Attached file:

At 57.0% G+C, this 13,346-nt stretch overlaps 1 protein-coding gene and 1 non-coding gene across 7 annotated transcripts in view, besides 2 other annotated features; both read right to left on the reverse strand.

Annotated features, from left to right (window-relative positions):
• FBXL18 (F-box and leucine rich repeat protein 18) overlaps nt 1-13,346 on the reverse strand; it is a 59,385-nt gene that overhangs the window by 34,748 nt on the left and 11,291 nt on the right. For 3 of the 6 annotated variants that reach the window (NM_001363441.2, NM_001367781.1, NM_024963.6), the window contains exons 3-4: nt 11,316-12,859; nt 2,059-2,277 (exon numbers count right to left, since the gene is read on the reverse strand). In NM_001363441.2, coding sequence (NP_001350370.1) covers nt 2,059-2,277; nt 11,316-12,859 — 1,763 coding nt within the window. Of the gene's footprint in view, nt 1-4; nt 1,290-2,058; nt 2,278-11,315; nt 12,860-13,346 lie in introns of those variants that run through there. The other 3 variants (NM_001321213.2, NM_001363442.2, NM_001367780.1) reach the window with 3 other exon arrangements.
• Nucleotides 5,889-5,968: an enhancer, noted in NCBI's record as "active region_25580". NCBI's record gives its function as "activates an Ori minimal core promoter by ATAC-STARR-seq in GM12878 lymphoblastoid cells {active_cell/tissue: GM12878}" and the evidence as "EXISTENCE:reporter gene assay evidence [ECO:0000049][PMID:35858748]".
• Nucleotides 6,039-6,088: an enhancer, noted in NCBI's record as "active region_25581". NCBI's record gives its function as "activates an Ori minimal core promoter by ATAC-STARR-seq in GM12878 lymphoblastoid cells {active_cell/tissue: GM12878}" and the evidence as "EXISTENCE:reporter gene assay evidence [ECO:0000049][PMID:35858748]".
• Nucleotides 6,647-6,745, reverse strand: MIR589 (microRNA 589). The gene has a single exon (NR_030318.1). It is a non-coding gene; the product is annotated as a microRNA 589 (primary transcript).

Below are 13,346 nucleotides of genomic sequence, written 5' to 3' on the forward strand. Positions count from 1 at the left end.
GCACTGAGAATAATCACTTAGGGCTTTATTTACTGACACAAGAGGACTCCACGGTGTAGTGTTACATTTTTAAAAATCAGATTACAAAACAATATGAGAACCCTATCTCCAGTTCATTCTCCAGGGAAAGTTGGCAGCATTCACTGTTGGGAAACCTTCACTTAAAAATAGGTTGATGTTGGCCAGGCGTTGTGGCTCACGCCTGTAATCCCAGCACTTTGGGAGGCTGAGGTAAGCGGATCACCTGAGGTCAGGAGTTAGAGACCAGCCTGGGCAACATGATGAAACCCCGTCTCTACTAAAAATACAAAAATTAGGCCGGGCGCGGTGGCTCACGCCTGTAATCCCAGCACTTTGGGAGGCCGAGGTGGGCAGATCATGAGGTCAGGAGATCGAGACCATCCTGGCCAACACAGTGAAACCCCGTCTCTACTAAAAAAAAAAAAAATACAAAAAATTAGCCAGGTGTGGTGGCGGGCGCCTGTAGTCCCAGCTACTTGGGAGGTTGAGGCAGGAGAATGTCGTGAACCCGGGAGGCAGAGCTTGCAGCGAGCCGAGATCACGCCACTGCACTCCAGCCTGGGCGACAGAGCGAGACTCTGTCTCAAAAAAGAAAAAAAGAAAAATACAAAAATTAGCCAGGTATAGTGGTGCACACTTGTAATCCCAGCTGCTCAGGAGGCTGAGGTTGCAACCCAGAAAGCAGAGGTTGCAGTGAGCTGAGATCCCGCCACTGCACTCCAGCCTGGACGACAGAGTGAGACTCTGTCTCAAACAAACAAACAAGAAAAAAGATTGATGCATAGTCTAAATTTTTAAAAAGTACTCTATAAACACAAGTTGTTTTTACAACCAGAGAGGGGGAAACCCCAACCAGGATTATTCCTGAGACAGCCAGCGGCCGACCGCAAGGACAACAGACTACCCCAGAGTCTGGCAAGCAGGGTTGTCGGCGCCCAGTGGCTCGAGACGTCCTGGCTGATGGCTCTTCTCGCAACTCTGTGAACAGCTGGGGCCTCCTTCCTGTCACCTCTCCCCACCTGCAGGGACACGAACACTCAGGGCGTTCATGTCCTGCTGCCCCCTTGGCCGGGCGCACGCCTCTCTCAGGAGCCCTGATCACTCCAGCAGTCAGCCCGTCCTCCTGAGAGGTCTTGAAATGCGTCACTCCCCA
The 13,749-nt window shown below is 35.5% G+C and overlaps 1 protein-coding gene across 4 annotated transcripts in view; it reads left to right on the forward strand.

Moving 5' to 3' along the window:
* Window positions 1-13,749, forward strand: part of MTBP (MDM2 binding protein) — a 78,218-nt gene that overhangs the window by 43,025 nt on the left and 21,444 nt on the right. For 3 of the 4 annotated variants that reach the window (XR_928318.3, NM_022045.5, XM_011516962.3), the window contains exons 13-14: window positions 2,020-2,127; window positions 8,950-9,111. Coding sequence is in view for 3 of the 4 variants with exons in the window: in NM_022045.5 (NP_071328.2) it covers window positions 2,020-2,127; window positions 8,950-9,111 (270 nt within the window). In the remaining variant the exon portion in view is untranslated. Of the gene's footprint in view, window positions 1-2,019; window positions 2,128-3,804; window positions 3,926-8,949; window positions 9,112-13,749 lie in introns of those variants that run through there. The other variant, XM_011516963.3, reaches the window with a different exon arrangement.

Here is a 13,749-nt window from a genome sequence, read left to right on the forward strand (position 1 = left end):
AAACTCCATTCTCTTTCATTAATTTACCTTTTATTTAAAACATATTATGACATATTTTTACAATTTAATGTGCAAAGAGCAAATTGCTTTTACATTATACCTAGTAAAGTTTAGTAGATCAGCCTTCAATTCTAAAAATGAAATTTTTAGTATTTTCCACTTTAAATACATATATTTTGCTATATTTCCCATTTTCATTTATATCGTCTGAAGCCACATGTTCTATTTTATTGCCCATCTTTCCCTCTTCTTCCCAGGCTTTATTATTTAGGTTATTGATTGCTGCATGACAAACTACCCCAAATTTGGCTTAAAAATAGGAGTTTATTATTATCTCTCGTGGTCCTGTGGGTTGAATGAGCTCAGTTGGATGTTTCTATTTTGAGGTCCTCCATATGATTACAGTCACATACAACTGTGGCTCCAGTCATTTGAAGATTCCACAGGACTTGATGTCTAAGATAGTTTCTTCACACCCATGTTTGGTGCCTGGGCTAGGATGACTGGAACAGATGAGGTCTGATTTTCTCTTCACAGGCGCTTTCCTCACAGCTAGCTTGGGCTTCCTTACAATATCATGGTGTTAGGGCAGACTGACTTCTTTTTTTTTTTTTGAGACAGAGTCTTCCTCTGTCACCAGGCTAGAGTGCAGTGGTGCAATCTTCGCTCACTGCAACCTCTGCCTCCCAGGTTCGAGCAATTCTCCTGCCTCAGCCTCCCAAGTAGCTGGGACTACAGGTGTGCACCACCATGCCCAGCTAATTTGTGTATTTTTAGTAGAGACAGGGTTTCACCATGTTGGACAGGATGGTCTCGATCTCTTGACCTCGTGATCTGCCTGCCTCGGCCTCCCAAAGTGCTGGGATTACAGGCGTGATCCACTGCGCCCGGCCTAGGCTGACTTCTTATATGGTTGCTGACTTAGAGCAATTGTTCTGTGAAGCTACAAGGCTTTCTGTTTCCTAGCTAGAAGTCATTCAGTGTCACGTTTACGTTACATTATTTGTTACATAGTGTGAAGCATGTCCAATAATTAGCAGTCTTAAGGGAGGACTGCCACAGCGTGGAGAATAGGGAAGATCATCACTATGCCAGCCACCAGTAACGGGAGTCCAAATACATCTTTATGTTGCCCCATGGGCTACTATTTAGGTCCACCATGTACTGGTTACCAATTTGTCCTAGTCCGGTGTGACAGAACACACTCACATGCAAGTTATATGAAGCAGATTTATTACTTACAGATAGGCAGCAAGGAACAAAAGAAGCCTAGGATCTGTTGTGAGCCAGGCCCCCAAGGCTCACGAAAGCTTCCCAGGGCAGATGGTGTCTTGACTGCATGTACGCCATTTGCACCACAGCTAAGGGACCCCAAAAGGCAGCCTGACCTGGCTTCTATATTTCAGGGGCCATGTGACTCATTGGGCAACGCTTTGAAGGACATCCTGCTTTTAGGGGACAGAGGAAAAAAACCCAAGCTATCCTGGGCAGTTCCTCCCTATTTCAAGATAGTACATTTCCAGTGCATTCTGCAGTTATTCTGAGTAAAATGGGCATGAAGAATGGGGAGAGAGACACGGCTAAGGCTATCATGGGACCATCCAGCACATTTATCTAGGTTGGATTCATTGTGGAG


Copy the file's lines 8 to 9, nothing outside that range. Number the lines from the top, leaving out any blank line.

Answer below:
GCACTGAGAATAATCACTTAGGGCTTTATTTACTGACACAAGAGGACTCCACGGTGTAGTGTTACATTTTTAAAAATCAGATTACAAAACAATATGAGAACCCTATCTCCAGTTCATTCTCCAGGGAAAGTTGGCAGCATTCACTGTTGGGAAACCTTCACTTAAAAATAGGTTGATGTTGGCCAGGCGTTGTGGCTCACGCCTGTAATCCCAGCACTTTGGGAGGCTGAGGTAAGCGGATCACCTGAGGTCAGGAGTTAGAGACCAGCCTGGGCAACATGATGAAACCCCGTCTCTACTAAAAATACAAAAATTAGGCCGGGCGCGGTGGCTCACGCCTGTAATCCCAGCACTTTGGGAGGCCGAGGTGGGCAGATCATGAGGTCAGGAGATCGAGACCATCCTGGCCAACACAGTGAAACCCCGTCTCTACTAAAAAAAAAAAAAATACAAAAAATTAGCCAGGTGTGGTGGCGGGCGCCTGTAGTCCCAGCTACTTGGGAGGTTGAGGCAGGAGAATGTCGTGAACCCGGGAGGCAGAGCTTGCAGCGAGCCGAGATCACGCCACTGCACTCCAGCCTGGGCGACAGAGCGAGACTCTGTCTCAAAAAAGAAAAAAAGAAAAATACAAAAATTAGCCAGGTATAGTGGTGCACACTTGTAATCCCAGCTGCTCAGGAGGCTGAGGTTGCAACCCAGAAAGCAGAGGTTGCAGTGAGCTGAGATCCCGCCACTGCACTCCAGCCTGGACGACAGAGTGAGACTCTGTCTCAAACAAACAAACAAGAAAAAAGATTGATGCATAGTCTAAATTTTTAAAAAGTACTCTATAAACACAAGTTGTTTTTACAACCAGAGAGGGGGAAACCCCAACCAGGATTATTCCTGAGACAGCCAGCGGCCGACCGCAAGGACAACAGACTACCCCAGAGTCTGGCAAGCAGGGTTGTCGGCGCCCAGTGGCTCGAGACGTCCTGGCTGATGGCTCTTCTCGCAACTCTGTGAACAGCTGGGGCCTCCTTCCTGTCACCTCTCCCCACCTGCAGGGACACGAACACTCAGGGCGTTCATGTCCTGCTGCCCCCTTGGCCGGGCGCACGCCTCTCTCAGGAGCCCTGATCACTCCAGCAGTCAGCCCGTCCTCCTGAGAGGTCTTGAAATGCGTCACTCCCCA
The 13,749-nt window shown below is 35.5% G+C and overlaps 1 protein-coding gene across 4 annotated transcripts in view; it reads left to right on the forward strand.